Tuesday, February 2, 2010

Review: Hostel II

As I stand here on the podium to review Eli Roth's third experiment into celluloid and fear, I feel as though my head is on a chopping block: With different mediums giving almost up-to-date information pertaining to a certain film (in this case Hostel II), it can sometimes wither the observer: is there anything new to add to an already assuming crowd? This comment, however, is naive , for certainly there are many whose affiliation with a new release is haphazard at best - and it is this audience for whom reviews should be scribed.

Considering the immediate ejection of making the sequel following the first, I think many assumed a rushed, forceful (and perhaps even bland) follow up would ensue. But Hostel II is anything but; the casual way that Eli let's us in is a smooth trajectory and relaxed. Although I don't know for sure, I'd bet my dog and lot a sequel wasn't even cogitated before writing the first, so Eli is to be commended for this blending of the two as if he knew all along subconsciously where it was going. Surprisingly, elements of the first film are given treatment and an epilogue - ushering the viewer into a movie that is as harrowing and repugnant as any to come to life.

With the back-drop of Rome to inspire them two female artists and one tag-along geek (Heather Matharazzo from Welcome to the Dollhouse), become slowly seduced by a gorgeous fellow female student and the culture to eventually become residents of the Hostel. How each of them are charmed is unique to their individuality , slowly they are separated from one another by mysterious (but at the same time obvious) minions for the Hostel and their owner - a kind of hackneyed European personality that is surprisingly transparent throughout the film. As an accompanying plot-strand, two successful American businessmen have traveled en-route to secure their illustrious prize; one is bull-headed and ready to go; the other is squeamish and unnerved by what lies ahead - but not all is as it seems and Eli pulls out some plot-twists and turns that even the most cognitive might find hard to pick.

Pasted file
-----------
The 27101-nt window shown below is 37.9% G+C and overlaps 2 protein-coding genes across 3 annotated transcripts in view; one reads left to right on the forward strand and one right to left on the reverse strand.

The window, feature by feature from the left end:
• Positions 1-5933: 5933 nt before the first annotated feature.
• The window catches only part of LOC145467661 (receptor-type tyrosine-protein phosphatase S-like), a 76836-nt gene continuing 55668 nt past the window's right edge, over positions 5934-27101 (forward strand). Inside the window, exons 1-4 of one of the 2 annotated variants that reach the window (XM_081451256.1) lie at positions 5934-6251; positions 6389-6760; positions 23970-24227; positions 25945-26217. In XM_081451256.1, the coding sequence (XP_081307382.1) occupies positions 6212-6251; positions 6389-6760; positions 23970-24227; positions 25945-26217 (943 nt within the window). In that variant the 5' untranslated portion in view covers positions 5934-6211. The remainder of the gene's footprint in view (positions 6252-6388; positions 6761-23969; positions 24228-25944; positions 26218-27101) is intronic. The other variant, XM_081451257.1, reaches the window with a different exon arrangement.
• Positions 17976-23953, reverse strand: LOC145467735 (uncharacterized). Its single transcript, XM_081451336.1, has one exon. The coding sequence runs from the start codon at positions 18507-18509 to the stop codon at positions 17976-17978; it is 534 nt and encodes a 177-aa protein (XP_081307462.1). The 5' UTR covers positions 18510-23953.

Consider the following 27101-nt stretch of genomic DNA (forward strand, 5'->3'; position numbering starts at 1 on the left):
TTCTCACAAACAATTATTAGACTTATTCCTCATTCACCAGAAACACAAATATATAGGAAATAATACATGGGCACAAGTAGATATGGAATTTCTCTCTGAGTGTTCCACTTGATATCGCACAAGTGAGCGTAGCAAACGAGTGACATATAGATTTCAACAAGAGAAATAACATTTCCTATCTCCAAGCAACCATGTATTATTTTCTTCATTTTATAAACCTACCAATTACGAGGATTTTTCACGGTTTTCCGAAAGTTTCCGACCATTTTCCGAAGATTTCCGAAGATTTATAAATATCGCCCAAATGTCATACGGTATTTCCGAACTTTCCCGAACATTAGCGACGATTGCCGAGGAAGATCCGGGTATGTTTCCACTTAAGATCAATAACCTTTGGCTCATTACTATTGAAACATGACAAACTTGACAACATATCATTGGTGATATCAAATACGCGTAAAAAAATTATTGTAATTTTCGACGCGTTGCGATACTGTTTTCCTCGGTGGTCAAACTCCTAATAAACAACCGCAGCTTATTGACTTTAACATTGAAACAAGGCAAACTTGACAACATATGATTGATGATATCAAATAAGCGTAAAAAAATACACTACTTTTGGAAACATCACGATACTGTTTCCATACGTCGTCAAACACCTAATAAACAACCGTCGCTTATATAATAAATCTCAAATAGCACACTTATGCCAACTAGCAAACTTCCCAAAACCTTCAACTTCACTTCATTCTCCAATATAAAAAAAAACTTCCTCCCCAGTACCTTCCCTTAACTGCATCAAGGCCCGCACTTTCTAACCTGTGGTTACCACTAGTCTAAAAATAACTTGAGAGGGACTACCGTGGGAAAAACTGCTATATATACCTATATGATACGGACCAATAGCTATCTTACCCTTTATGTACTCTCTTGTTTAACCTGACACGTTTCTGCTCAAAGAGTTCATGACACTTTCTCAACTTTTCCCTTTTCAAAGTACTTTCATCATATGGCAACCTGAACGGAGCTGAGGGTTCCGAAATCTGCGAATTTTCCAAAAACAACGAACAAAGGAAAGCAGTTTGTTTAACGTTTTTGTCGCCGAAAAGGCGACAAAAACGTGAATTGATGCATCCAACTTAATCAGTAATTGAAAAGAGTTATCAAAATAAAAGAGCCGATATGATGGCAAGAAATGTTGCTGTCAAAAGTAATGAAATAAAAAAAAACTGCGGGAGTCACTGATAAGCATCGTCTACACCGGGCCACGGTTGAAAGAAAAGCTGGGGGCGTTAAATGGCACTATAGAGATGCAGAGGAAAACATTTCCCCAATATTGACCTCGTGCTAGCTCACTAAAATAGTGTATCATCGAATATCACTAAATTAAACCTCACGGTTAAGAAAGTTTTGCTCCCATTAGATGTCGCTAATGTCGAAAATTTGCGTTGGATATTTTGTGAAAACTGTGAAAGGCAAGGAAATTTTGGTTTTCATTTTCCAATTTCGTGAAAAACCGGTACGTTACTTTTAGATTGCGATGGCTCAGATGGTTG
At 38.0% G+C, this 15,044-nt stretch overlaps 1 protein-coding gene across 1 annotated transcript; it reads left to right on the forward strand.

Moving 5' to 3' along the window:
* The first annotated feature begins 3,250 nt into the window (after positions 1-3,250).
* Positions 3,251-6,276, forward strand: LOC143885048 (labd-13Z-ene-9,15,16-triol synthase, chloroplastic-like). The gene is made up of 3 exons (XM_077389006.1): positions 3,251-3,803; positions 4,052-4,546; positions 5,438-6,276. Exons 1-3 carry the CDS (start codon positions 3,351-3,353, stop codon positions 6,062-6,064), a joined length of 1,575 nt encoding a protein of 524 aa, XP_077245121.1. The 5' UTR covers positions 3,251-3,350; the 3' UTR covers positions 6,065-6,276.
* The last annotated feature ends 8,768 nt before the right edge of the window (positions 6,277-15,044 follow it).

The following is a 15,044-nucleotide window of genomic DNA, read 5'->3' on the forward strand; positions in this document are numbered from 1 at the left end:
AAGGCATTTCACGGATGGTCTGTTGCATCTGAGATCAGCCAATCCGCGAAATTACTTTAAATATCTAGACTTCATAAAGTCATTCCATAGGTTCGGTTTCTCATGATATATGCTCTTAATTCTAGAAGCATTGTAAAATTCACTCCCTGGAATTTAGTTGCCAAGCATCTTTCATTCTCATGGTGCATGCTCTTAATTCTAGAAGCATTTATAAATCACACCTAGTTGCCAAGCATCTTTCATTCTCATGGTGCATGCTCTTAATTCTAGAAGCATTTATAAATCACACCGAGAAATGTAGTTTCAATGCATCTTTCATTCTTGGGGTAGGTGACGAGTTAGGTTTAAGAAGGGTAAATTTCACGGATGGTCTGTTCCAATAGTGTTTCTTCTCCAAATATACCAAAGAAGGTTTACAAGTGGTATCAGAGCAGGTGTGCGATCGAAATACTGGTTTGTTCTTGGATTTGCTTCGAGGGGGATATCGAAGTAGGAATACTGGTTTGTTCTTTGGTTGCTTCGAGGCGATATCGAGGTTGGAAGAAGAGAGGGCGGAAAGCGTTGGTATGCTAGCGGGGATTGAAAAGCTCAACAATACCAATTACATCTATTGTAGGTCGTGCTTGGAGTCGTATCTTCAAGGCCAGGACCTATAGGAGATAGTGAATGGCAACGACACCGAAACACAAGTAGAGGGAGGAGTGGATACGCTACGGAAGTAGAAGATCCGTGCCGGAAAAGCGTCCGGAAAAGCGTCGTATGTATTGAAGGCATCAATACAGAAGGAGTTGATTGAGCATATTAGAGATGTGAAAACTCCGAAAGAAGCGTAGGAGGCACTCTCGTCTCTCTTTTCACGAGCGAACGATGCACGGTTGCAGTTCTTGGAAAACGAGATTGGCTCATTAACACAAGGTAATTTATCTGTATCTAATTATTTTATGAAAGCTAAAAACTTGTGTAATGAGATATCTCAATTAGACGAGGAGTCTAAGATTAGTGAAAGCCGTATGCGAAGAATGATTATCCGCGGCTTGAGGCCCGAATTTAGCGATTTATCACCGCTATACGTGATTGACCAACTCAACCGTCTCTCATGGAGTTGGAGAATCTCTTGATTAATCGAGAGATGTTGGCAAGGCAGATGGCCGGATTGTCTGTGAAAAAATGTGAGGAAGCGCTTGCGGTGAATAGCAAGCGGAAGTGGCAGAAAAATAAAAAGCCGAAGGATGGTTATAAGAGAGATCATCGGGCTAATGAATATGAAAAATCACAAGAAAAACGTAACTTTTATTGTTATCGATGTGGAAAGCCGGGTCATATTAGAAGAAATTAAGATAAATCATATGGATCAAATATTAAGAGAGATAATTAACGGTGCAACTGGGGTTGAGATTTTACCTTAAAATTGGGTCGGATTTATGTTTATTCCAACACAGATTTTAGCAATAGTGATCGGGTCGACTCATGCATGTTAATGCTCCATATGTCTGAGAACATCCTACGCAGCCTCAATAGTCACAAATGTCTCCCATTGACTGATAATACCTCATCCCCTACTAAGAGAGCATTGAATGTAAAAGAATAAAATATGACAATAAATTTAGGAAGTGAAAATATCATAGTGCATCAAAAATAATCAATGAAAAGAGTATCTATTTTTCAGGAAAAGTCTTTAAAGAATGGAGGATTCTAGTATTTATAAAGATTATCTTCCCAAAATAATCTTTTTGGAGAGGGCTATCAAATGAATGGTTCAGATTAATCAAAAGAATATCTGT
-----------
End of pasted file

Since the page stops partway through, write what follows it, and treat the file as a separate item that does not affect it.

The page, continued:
For lovers of psychological horror, this film is not for you: the scenes of debauchery border on the obscene - and I suspect that if the first movie wasn't successful, Hostel II would have had a hard time finding a distributor. An avid horror fan would think sequences like this would be cheesy on paper considering what they entail; however, they are not. Eli has made what might normally be laughable tid-bits into a womb of thought that is the real deal. As an aficionado for over half my life-span, there were definitely moments I ruminated on the legitimacy of a genre we all know and love when it is taken to such macabre extremes. However, this genus of film runs in my veins , so to speak - and I personally walked away pleased and happy with the results

For those interested in the mythology of the Hostel, the background is delved into a little further. The editing and direction are superb - as is the lavishness of the outlandish sets , and the unfamiliarity of Europe for those of us in Australia gives this film some credence. Things can happen in such an exotic and far-flung environment - and that's what scares me the most.

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